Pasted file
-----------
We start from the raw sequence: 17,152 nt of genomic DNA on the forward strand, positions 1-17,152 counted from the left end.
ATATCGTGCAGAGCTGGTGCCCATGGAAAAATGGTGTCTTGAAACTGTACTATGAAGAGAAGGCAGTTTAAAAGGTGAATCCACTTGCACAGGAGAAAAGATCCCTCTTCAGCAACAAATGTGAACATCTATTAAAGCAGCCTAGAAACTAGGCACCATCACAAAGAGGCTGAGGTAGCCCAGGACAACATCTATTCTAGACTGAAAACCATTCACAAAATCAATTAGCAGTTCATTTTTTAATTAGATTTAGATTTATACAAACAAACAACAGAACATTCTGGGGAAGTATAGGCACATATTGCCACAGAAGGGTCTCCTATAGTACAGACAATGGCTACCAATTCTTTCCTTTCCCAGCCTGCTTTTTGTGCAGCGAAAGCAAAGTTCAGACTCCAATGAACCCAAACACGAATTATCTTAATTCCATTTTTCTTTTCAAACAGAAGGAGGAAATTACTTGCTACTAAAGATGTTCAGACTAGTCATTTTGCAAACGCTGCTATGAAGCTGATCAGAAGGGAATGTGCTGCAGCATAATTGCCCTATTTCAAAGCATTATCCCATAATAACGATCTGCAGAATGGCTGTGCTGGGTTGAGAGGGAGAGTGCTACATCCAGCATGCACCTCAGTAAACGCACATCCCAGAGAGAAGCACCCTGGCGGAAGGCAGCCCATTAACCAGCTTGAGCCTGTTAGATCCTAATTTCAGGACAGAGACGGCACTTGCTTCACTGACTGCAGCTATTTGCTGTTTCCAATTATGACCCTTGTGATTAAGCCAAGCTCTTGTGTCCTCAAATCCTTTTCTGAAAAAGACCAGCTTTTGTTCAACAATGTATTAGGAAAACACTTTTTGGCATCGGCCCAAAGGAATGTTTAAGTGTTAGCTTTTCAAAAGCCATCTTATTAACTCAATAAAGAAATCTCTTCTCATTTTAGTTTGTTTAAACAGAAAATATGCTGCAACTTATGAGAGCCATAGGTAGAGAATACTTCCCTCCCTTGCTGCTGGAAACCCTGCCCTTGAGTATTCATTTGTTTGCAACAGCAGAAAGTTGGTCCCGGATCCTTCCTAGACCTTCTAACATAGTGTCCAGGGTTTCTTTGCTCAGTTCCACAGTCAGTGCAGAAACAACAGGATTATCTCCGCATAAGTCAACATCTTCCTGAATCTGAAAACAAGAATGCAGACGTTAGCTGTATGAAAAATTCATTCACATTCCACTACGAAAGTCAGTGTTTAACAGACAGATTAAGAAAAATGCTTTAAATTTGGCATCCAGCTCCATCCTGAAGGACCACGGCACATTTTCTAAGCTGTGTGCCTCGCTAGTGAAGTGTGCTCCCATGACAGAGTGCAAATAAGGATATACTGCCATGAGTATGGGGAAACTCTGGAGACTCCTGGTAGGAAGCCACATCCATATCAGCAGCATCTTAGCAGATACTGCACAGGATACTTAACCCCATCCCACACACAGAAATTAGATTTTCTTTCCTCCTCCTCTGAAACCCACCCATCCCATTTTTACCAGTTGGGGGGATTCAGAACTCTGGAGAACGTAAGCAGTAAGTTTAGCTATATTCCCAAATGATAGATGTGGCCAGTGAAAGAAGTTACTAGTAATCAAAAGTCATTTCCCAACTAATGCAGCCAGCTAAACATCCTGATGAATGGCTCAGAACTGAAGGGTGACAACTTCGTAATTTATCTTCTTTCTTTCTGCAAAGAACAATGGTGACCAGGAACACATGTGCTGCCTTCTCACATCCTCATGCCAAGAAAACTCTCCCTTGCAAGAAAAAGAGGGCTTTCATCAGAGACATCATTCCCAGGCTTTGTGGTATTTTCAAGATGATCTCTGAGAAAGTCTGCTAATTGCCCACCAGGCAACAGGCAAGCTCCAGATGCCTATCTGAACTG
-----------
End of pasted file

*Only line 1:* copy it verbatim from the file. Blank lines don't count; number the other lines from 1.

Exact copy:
We start from the raw sequence: 17,152 nt of genomic DNA on the forward strand, positions 1-17,152 counted from the left end.